Opening Lines I Wish I’d Written

29 November 2009 at 12:01 am 1 comment

| Peter Klein |

Last week was tough for Shakespeare scholars who wear tweed jackets with leather elbow patches and sip sherry in the faculty lounge. You know, the people otherwise known as Saab drivers.

That’s from a Friday WSJ piece on GM’s attempt to dump its Saab subsidiary. Readers outside the US may not get the joke. Trust me, it’s funny.

The article is actually pretty interesting, an illustration of Williamson’s “impossibility-of-selective-intervention” thesis. “The Saab saga also demonstrates how hard it is for a boutique company to retain its special appeal after being bought by a corporate goliath. GM did make some good Saabs over the years (the midsize 9-5 model of a decade ago was one), but they didn’t seem as special as the pre-GM Saabs, even though the key stayed in the floor.” Maybe, but it isn’t obvious why the mismanagement of the Saab brand (in the US) was GM’s fault, rather than that of Saab’s division heads. Saab may have tanked anyway. Anyway, I did learn a good line from Sir John Egan, the last independent CEO of Jaguar before its acquisition by Ford, that I’ll use the next time I’m teaching about selective intervention: “When an elephant gets in bed with a mouse, the mouse gets killed and the elephant doesn’t have much fun.” Oh, and the article ends well too: “As for those sherry-sipping profs, maybe they should consider buying Chevy Silverado pickups with all the trimmings: Mars lights, gun racks and monster-truck tires. Iconoclasm can take different forms, and the talk in the faculty lounge will never be the same.”

Bonus:  That same issue of the Journal also contained a strange piece by John Cassidy praising Pigou, on the grounds that Pigou’s analysis of externalities gives us unique insight into the financial crisis. “Thus, for example, a blow-up in a relatively obscure part of the credit markets—the subprime mortgage industry—can undermine the entire banking system, which, in turn, can drag the entire economy into a recession, as banks refuse to lend.” Um, duh. “Externalities” are ubiquitous, and the idea of the general interdependence of markets has been discussed since, well, Bastiat, if not the Scholastics. Certainly Pigou didn’t offer any special insight into the interdependencies across financial markets or between financial markets and product markets. Writes Cassidy: “Economics textbooks have long contained sections on how free markets fail to deal with negative spillovers such as pollution, traffic congestion and the like. Since August 2007, however, we have learned that negative spillovers occur in other sectors of the economy, especially banking.” Since August 2007? Gee, before that, we all thought banking was an isolated sector of the economy with no connection to anything.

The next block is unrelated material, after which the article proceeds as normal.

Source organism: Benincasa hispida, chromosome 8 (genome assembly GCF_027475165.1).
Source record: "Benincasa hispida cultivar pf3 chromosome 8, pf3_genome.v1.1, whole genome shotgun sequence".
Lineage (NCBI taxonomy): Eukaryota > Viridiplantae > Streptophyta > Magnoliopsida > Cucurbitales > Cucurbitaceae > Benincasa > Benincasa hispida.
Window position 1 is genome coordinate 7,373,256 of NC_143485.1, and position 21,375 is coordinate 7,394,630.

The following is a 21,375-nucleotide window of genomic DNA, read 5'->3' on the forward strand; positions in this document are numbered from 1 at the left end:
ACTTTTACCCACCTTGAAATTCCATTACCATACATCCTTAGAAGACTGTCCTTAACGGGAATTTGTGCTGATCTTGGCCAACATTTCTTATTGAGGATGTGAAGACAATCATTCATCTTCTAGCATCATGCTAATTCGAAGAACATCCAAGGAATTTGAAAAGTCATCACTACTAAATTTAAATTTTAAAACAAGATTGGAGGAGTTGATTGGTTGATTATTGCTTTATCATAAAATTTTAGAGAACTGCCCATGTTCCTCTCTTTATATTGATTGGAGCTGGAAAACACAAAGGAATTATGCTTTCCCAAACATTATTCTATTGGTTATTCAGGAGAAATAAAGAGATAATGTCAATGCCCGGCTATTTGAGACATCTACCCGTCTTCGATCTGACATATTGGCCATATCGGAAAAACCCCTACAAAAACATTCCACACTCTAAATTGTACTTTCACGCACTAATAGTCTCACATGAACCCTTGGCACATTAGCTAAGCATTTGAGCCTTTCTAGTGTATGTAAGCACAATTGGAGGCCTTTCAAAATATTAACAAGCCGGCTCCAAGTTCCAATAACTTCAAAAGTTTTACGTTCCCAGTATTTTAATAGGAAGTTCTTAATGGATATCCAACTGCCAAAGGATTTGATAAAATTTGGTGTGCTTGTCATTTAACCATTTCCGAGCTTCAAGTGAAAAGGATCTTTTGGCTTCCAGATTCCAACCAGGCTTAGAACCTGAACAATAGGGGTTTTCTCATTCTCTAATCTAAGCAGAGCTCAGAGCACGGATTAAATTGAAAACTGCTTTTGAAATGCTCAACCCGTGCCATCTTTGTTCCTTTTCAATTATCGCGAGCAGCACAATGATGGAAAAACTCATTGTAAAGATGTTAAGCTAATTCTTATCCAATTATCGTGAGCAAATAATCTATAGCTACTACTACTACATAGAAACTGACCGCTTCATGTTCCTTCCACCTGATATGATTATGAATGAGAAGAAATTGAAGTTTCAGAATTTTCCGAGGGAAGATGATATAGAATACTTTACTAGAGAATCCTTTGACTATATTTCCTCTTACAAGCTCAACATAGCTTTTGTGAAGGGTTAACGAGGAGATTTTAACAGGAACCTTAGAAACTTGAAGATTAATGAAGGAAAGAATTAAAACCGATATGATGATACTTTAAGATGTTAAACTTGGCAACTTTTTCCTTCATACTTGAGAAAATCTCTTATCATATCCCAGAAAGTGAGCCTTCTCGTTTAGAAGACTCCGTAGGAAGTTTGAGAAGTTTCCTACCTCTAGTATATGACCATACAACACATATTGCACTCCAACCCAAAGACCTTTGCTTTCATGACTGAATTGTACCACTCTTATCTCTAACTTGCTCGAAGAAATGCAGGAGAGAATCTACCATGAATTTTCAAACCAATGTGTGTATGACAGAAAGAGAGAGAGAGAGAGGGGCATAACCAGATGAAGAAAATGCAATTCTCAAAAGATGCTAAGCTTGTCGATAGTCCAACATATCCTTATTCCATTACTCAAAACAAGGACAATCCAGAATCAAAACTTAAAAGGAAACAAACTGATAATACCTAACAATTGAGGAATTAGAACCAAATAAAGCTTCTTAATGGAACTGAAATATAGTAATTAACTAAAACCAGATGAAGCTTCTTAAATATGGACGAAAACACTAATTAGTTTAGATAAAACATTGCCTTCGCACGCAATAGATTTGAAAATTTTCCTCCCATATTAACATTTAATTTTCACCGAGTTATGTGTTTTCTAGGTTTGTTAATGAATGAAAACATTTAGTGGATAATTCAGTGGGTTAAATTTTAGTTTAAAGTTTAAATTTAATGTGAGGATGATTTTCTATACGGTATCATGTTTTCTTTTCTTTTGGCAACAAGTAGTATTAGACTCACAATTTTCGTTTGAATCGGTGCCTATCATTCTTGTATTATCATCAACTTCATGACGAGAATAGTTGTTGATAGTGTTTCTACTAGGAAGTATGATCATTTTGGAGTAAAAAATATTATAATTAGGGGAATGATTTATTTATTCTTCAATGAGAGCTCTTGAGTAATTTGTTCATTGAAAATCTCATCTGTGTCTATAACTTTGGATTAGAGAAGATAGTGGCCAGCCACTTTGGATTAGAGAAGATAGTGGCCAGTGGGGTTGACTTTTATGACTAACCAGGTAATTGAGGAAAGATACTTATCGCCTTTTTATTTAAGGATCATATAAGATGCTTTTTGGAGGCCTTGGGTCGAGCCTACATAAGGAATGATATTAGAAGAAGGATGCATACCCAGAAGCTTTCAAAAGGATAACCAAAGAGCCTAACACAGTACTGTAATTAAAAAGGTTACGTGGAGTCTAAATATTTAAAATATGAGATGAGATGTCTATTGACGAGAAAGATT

Entry filed under: - Klein -, History of Economic and Management Thought, Management Theory, Syllabus Exchange, Teaching, Theory of the Firm. Tags: .

Bebchuk-Weisbach Survey of Corporate Governance Opening Lines You’re Glad You Didn’t Write

1 Comment Add your own

  • 1. Oliver Westall  |  30 November 2009 at 10:45 am

    The problem is more fundamental than the journo suggests. Of course, the Saab purchaser (outside Sweden) bought it because it was that really difficult trick – an distinctive car with high performance but social democrat associations. No-one could have dreamt that up – pure serendipity. In short, they bought it because it was different and explicitly because it wasn’t Ford or GM. True, the successor models were poor – usually because the GM components showed through, and GM had the crazy idea that Saab’s act should be cleaned up to make the car attractive to a wider market. That was to miss the whole point. I should know – I’m a sherry sipping tweed jacket academic who owned Saab’s consistently for thirty eight years, never even bothering to check out the competition, because that would be disloyal to the idea of being different. We were the people who stuck with Apple when it was unfashionable, because they weren’t PCs, and who won’t read anything from the Murdoch empire, because it’s so successful. What do I drive now? A BMW. It’s perfect by every objective test, but every time I drive it I feel an erosion of identity because they’re so ubiquitous.

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